CAMDEN – Truth be told, says Eddy Yeung, he once dreamed of being a surgeon.
“As cliché as it may sound, I really enjoy helping people and thought there was no better way to do so than saving one’s life as a surgeon,” says the graduating computer science major at Rutgers University–Camden.
Yeung’s focus changed, however, when he saw a YouTube video of Bill Gates talking about the impact that learning to code could make throughout the world.
“I realized then that I could still help many people around the world from just my bedroom,” says Yeung, a first-generation college student and recipient of a Bridging the Gap grant at Rutgers–Camden.
Fittingly, the lifelong Voorhees resident is now utilizing his computer science skills to aid struggling New Jersey businesses in the wake of the COVID-19 pandemic.
“When the pandemic first started to greatly impact our everyday lives, I wanted to help out any way that I could with my tech skills,” says Yeung, who adds that all proceeds go directly to the businesses.
At the outset, Yeung recalls, he scoured Reddit and other forums where engineers were creating an array of innovative projects, but none matched his skill set. He then stumbled upon the site SaveOurFaves, where he learned how damaging a three-week closure could be for a small business and discovered the initiative’s concept of providing “mini loans” to businesses through the purchase of gift cards.
“I didn’t see anything for New Jersey that had something like this, so I decided to make my own,” says Yeung, who credits his Rutgers–Camden education for teaching him the fundamentals of computer-science theory and algorithms, which have become useful in his personal projects and job interviews.
Yeung explains that he wanted to focus primarily on the technical side of SaveTheGarden’s website development and connected with designers Eileen Zhang and Rebecca Fu via a Slack channel. Despite being located throughout the country – Zhang is based in California and Fu is in New York – the trio used a tool called Figma to collaborate simultaneously in the design process.
“I find it even more amazing that both of them are not from New Jersey and still decided to help me,” says Yeung.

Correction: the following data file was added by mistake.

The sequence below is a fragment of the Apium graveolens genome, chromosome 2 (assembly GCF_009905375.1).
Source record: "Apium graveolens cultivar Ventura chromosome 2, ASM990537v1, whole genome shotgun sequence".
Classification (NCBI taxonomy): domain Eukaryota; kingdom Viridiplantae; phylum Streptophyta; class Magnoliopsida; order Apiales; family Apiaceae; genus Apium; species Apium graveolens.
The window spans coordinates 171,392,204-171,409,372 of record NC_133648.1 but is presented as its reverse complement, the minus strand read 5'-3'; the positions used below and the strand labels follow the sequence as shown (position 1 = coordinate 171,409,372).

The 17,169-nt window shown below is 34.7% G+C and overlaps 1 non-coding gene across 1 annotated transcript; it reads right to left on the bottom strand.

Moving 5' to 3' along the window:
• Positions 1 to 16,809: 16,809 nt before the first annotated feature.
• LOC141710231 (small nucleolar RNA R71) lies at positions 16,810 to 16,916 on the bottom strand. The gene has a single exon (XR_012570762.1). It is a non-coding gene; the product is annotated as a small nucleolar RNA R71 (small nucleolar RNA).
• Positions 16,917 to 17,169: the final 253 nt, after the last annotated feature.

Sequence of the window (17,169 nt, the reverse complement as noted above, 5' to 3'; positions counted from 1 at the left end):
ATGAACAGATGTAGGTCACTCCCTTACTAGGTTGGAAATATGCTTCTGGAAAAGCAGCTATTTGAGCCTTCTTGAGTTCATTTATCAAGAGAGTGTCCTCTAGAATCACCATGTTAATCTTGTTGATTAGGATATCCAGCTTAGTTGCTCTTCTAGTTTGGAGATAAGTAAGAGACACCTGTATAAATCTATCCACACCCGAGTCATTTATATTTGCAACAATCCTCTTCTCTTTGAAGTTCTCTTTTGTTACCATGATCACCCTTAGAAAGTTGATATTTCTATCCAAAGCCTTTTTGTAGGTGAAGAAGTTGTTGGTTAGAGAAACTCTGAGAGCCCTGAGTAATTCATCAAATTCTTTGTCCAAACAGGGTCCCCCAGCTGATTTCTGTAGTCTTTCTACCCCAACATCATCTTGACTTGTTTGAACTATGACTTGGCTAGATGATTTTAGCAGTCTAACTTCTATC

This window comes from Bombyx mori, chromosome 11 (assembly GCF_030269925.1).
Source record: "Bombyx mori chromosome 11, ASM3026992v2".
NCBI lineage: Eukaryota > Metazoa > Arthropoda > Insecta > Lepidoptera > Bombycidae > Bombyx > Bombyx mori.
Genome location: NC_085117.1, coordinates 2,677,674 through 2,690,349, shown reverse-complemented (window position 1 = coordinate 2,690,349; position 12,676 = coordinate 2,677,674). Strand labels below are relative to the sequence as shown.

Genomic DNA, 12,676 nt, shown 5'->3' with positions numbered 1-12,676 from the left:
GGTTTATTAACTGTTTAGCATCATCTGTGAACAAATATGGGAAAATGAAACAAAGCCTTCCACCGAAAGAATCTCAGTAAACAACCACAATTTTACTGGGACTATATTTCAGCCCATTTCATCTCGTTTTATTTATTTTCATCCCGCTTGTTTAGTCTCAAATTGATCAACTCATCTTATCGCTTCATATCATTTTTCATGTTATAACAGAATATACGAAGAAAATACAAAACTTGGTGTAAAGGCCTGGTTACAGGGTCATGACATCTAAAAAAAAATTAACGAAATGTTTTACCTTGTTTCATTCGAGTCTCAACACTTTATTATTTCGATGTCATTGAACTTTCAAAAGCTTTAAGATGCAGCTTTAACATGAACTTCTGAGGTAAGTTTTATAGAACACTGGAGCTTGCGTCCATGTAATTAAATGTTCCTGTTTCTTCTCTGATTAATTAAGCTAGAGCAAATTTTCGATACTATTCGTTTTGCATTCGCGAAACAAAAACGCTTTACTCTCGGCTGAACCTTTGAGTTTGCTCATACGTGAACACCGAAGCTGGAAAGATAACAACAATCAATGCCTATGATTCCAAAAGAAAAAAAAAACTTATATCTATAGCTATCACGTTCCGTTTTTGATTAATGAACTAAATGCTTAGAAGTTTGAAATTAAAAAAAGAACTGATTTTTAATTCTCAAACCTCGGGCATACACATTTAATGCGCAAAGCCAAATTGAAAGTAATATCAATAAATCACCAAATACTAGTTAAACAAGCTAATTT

As they got down to, well, business, Yeung realized that gathering the list of New Jersey businesses was the most difficult part of the process. He then reached out to the helpmainstreet.comteam, which provided a comprehensive list. Businesses continue to be added now and owners who don’t see theirs listed can email Yeung to be included.
“The only thing I need is the name of the business, their address, and a link to their gift card page,” says Yeung, who notes that the site will soon be updated with an easy-to-use submission form. “If they need help setting up a gift card page or anything else, we can do that as well.”
Yeung also hopes to add a feature to the site highlighting a business of the day, as well as more donation options. He is also exploring potential ordering options.
“Apparently, some food delivery services take an extraordinary amount of a restaurant’s revenue, so I’d like to find a solution for this,” he says, adding that he and his friend plan to survey business owners on more ways the site can be of assistance.
With his classes now complete, Yeung plans to devote even more time to improving the site, as well as to find more opportunities to use his computer engineering skills to help combat the COVID-19 pandemic.
In July, he will relocate to Boston to start a new job as a software engineer for MassMutual. While there, he hopes to reconnect with entrepreneurs he has met in the city and start his own business. He is also considering pursuing an MBA.
For more information, to offer suggestions on improving the site, or to purchase gift cards, email SaveTheGarden at email@example.com.